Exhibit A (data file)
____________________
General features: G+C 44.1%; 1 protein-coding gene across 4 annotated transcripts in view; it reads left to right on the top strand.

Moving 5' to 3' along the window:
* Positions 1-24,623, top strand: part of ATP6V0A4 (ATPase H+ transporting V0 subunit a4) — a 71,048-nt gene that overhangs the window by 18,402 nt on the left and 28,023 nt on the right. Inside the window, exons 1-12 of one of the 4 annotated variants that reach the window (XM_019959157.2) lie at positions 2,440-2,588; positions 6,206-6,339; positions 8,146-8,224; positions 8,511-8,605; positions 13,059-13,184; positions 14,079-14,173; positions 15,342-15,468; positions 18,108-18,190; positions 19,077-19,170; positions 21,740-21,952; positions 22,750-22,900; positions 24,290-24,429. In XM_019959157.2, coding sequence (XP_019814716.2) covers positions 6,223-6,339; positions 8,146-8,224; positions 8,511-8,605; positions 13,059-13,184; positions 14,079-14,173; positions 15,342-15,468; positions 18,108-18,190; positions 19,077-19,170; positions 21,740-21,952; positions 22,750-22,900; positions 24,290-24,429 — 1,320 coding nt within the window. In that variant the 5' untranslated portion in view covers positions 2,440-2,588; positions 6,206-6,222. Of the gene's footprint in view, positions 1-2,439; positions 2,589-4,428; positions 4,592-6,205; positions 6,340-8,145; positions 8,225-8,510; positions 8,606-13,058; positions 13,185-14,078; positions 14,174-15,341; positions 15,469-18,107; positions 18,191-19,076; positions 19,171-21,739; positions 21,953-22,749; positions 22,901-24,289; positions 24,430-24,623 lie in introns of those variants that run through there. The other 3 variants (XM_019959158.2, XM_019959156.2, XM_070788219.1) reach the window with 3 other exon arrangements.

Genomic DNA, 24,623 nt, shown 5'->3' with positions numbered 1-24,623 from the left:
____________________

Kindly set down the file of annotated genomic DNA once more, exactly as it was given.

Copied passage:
General features: G+C 44.1%; 1 protein-coding gene across 4 annotated transcripts in view; it reads left to right on the top strand.

Moving 5' to 3' along the window:
* Positions 1-24,623, top strand: part of ATP6V0A4 (ATPase H+ transporting V0 subunit a4) — a 71,048-nt gene that overhangs the window by 18,402 nt on the left and 28,023 nt on the right. Inside the window, exons 1-12 of one of the 4 annotated variants that reach the window (XM_019959157.2) lie at positions 2,440-2,588; positions 6,206-6,339; positions 8,146-8,224; positions 8,511-8,605; positions 13,059-13,184; positions 14,079-14,173; positions 15,342-15,468; positions 18,108-18,190; positions 19,077-19,170; positions 21,740-21,952; positions 22,750-22,900; positions 24,290-24,429. In XM_019959157.2, coding sequence (XP_019814716.2) covers positions 6,223-6,339; positions 8,146-8,224; positions 8,511-8,605; positions 13,059-13,184; positions 14,079-14,173; positions 15,342-15,468; positions 18,108-18,190; positions 19,077-19,170; positions 21,740-21,952; positions 22,750-22,900; positions 24,290-24,429 — 1,320 coding nt within the window. In that variant the 5' untranslated portion in view covers positions 2,440-2,588; positions 6,206-6,222. Of the gene's footprint in view, positions 1-2,439; positions 2,589-4,428; positions 4,592-6,205; positions 6,340-8,145; positions 8,225-8,510; positions 8,606-13,058; positions 13,185-14,078; positions 14,174-15,341; positions 15,469-18,107; positions 18,191-19,076; positions 19,171-21,739; positions 21,953-22,749; positions 22,901-24,289; positions 24,430-24,623 lie in introns of those variants that run through there. The other 3 variants (XM_019959158.2, XM_019959156.2, XM_070788219.1) reach the window with 3 other exon arrangements.

Genomic DNA, 24,623 nt, shown 5'->3' with positions numbered 1-24,623 from the left: